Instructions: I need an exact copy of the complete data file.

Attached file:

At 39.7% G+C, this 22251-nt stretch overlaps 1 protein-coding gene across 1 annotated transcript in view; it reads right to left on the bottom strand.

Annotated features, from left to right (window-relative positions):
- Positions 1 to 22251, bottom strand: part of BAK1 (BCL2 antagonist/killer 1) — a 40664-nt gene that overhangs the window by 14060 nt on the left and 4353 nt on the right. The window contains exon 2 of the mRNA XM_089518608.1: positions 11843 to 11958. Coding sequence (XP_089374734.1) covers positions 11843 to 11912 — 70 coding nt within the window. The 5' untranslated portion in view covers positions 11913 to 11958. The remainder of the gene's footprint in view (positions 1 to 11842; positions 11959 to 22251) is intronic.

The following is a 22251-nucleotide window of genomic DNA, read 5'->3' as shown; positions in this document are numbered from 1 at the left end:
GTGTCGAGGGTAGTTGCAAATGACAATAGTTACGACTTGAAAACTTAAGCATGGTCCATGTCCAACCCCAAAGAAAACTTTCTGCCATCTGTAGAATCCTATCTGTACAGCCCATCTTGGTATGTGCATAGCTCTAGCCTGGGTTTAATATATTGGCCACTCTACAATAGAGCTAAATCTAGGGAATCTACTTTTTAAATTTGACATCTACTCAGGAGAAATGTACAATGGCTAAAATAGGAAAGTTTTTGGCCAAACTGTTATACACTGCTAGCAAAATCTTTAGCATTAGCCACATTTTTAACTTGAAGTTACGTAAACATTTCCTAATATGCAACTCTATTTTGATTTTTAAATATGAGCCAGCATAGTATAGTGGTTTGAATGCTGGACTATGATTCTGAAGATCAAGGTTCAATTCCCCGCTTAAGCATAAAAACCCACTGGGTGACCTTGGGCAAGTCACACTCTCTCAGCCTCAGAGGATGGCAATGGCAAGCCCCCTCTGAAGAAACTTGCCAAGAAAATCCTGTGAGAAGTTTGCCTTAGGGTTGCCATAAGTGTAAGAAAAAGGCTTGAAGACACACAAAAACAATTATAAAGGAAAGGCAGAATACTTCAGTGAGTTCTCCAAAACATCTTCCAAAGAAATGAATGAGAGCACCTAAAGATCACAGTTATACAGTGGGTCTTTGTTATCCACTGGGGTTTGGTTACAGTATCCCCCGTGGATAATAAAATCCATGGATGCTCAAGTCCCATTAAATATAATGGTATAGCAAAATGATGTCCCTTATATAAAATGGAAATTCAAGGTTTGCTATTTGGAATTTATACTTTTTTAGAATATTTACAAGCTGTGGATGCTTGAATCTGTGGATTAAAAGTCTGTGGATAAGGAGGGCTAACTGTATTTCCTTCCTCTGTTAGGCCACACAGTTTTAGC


At 39.7% G+C, this 22251-nt stretch overlaps 1 protein-coding gene across 1 annotated transcript in view; it reads right to left on the bottom strand.

Annotated features, from left to right (window-relative positions):
- Positions 1 to 22251, bottom strand: part of BAK1 (BCL2 antagonist/killer 1) — a 40664-nt gene that overhangs the window by 14060 nt on the left and 4353 nt on the right. The window contains exon 2 of the mRNA XM_089518608.1: positions 11843 to 11958. Coding sequence (XP_089374734.1) covers positions 11843 to 11912 — 70 coding nt within the window. The 5' untranslated portion in view covers positions 11913 to 11958. The remainder of the gene's footprint in view (positions 1 to 11842; positions 11959 to 22251) is intronic.

The following is a 22251-nucleotide window of genomic DNA, read 5'->3' as shown; positions in this document are numbered from 1 at the left end:
GTGTCGAGGGTAGTTGCAAATGACAATAGTTACGACTTGAAAACTTAAGCATGGTCCATGTCCAACCCCAAAGAAAACTTTCTGCCATCTGTAGAATCCTATCTGTACAGCCCATCTTGGTATGTGCATAGCTCTAGCCTGGGTTTAATATATTGGCCACTCTACAATAGAGCTAAATCTAGGGAATCTACTTTTTAAATTTGACATCTACTCAGGAGAAATGTACAATGGCTAAAATAGGAAAGTTTTTGGCCAAACTGTTATACACTGCTAGCAAAATCTTTAGCATTAGCCACATTTTTAACTTGAAGTTACGTAAACATTTCCTAATATGCAACTCTATTTTGATTTTTAAATATGAGCCAGCATAGTATAGTGGTTTGAATGCTGGACTATGATTCTGAAGATCAAGGTTCAATTCCCCGCTTAAGCATAAAAACCCACTGGGTGACCTTGGGCAAGTCACACTCTCTCAGCCTCAGAGGATGGCAATGGCAAGCCCCCTCTGAAGAAACTTGCCAAGAAAATCCTGTGAGAAGTTTGCCTTAGGGTTGCCATAAGTGTAAGAAAAAGGCTTGAAGACACACAAAAACAATTATAAAGGAAAGGCAGAATACTTCAGTGAGTTCTCCAAAACATCTTCCAAAGAAATGAATGAGAGCACCTAAAGATCACAGTTATACAGTGGGTCTTTGTTATCCACTGGGGTTTGGTTACAGTATCCCCCGTGGATAATAAAATCCATGGATGCTCAAGTCCCATTAAATATAATGGTATAGCAAAATGATGTCCCTTATATAAAATGGAAATTCAAGGTTTGCTATTTGGAATTTATACTTTTTTAGAATATTTACAAGCTGTGGATGCTTGAATCTGTGGATTAAAAGTCTGTGGATAAGGAGGGCTAACTGTATTTCCTTCCTCTGTTAGGCCACACAGTTTTAGC